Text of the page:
Alabama Gov. Kay Ivey signed a proclamation Tuesday morning to reschedule the special election date for the U.S. Senate seat vacated by now-Attorney General Jeff Sessions.
The new primary date is Aug. 15, with a runoff set for Sept. 26; the general election is Dec. 12, a year ahead of the previously scheduled election date.
In February, Gov. Robert Bentley temporarily appointed then-Attorney General Luther Strange to the Senate seat until Alabama could hold a special election. Bentley originally scheduled the special election to coincide with the 2018 regular election cycle, a primary in June and general election in November.
“I promised to steady our ship of state. This means following the law, which clearly states the people should vote for a replacement U.S. Senator as soon as possible,” Ivey said in a statement. “The new US Senate special election dates this year are a victory for the rule of law.”
Ivey signed the proclamation at 9:21 a.m.
“This is not a hastily-made decision,” Ivey added. “I consulted legal counsel, the finance director, Speaker [Mac] McCutcheon, Senate President Del Marsh, and both budget chairmen since the cost to the General Fund could be great. However, following the law trumps the expense of a special election.”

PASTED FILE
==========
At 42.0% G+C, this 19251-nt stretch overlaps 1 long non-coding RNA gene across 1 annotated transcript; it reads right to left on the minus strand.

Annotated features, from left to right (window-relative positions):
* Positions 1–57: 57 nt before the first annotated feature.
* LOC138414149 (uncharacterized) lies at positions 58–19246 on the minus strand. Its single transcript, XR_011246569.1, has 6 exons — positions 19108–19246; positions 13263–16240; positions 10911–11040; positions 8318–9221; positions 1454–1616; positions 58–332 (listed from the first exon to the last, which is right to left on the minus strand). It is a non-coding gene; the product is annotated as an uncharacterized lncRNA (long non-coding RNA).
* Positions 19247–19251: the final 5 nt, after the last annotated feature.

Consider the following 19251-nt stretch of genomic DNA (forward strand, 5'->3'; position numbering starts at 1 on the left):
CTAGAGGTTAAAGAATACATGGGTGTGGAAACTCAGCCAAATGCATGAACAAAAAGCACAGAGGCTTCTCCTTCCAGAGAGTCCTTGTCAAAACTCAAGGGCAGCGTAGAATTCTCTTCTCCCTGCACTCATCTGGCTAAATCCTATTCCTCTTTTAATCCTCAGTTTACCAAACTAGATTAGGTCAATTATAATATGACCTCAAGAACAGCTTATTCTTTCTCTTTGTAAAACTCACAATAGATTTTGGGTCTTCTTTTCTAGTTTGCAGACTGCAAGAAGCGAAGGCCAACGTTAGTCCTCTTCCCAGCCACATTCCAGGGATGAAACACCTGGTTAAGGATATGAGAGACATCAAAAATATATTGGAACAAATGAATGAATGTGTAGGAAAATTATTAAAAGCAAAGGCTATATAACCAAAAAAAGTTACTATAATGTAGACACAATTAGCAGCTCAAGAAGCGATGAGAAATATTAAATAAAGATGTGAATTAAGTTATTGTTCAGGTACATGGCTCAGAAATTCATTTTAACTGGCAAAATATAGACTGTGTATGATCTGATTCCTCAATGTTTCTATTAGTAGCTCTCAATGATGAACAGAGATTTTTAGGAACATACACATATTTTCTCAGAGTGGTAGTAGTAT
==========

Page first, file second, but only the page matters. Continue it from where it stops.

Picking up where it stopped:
Alabama statute says that if a Senate seat vacancy occurs more than four months before a general election, the governor is required to call a special election “forthwith.” Bentley interpreted “forthwith” to mean an announcement, not the actual election.
Senator Strange is taking the change of date in stride.
“As I’ve said for months, I’m a candidate and I’m ready to run whether the election is next month or next year,” said Strange. “As the only announced candidate for this office, I will spend the next several months being the best Senator I can be, upholding Alabama values and working with President Donald Trump to drain the swamp and help make America great again. The people of Alabama deserve nothing less and ultimately it will be up to them to decide who will represent them in Washington.”